A terrified mum-of-two has given an incredible first-hand account of the moment she was caught up in a terrorist attack on a Kenyan shopping centre with her two children.
Tracy Yach, who was visiting from South Africa, told of how she was enjoying a burger with her teenage children Zach and Gabi on a restaurant balcony when the attackers struck.
“All of a sudden there was a huge explosion a couple of metres from where we were sitting,” she recounted in an email to friends.
“Cement falling on our heads, followed by continual popping and a whizzing sound of bullets around us. Thankfully the shots were all high.”
She continued: “I grabbed the kids trying to corner us in with the metal chairs and table which would not budge. Not wanting to make any further noise as the gunmen were very close, I whispered to the kids to lie as still as mice.”
She added: “Once I knew they were OK, I remember telling them to just pretend we are dead.”
Nairobi’s Jewish community was struggling to coming terms with the terrifying siege of an Israeli-owned shopping centre by jihadist gunmen, which has so far claimed the lives of at least 60 people.
In what one Jewish community leader described as a “Kenya’s darkest and saddest days,” there was relief that all community members and registered Israeli citizens have already been accounted for.
Local resident Ashley Myers said the capital’s small Jewish community, numbering only a few hundred, had come together and rallied round, with Rabbi Brachyayu of the Nairobi Hebrew Congregation confirming: “Many community members have donated blood.”
His wife Rebecca said there were plans for a commemoration ceremony for the victims at the synagogue, saying: “It is for survivors from the community to come together to say the prayer Birkat Gomel, the blessing of thanks when people have been in a life-threatening situation.”
There were reports of some lucky escapes, including that of the community president’s Israeli wife Rina, who was trapped in the mall for six hours before managing to escape. Albert Attias said he and Rina were now considering their future in the country, where they own several businesses, after describing the nature of the attack.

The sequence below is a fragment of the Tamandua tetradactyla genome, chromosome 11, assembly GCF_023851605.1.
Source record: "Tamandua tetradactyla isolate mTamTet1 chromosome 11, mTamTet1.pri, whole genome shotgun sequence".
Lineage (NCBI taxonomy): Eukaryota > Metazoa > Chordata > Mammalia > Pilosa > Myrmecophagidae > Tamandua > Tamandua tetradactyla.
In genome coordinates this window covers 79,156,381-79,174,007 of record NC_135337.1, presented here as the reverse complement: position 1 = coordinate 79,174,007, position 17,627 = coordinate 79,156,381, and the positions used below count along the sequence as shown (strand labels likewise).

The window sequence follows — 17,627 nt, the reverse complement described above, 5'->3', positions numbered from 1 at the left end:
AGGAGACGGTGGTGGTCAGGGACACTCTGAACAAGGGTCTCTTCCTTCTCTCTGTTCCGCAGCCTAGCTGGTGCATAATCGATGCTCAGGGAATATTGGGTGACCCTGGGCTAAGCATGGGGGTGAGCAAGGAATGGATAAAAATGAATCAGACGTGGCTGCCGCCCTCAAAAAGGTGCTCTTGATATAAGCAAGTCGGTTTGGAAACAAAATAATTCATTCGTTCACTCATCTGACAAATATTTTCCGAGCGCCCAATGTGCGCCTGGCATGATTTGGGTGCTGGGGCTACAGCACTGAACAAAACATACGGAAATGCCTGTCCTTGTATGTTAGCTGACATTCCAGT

“They were moving from place to place picking people, demanding they say an Islamic prayer,” he said. “Whoever could not was shot dead.”
Several Jewish businesses were located in the mall, which is part owned by an Israeli company.
Israeli commandos were believed to have been involved in the action, although Jerusalem officials refused to be drawn on reports.
As operations unfolded, an anonymous source told AFP: “The Israelis have entered the shopping centre… They are rescuing the hostages and the injured.” A defence ministry official was confirmed an Israeli presence.
A spokesman for the terrorists posted a real-time statement to a Somali website, saying: “Israelis and Kenyan forces have tried to enter Westgate (mall) by force.”
Speculation centred on two Israeli units – the Yamam (a police unit) or Sayeret (an IDF unit) – potentially working alongside Kenyan forces to end the siege, which left at least six Britons dead.
However, Reuters quoted a security source as saying that the Israeli team had only been helping with “negotiating strategy” to end the siege.
Four Israelis were in the building when the militants took control of the mall on Saturday. Two fled and two were rescued, with one young Israeli worker requiring treatment to a minor injury. A spokesman from Maden David Adom said the group had been on standby, but that it had not been called upon.
Officials from the Israeli embassy in Kenya explained the link between the two countries. “The shopping centre is owned by Israelis and renowned as a place where many Israelis hang out,” said Israel’s Deputy Ambassador to Kenya Yaki Lopez.
“Four of the restaurants there are also owned by Israelis and many Israelis are employed in the place. They were our main concern, but we also support our Kenyan friends and ready to assist in whichever way they ask.”
A visiting Israeli, Yariv Kedar, who was on the balcony of a café when the shooting began, said he abandoned all of his Israeli identification because “the worst citizenship to have in that case was Israeli citizenship”.
The three-day attack is thought to have been orchestrated by fighters linked to al-Shabaab, a group of al-Qaeda-affiliated militants based in Somalia.
They are believed to have targeted Kenya, after the country sent thousands of troops into Somalia two years ago to reclaim the capital Mogadishu from the Islamist militants.
However, in an interview with al-Jazeera, a spokesman for the group’s military operations Sheikh Abulaziz Abu Muscab said that the rationale for attacking the shopping centre included the presence of “Jewish shops”.
He said: “We attacked Westgate shopping mall where tourists from across the world come to shop, where diplomats gather. It is a place where Kenya’s decision-makers go to relax and enjoy themselves. Westgate is a place where there are Jewish and American shops. So we have to attack them.”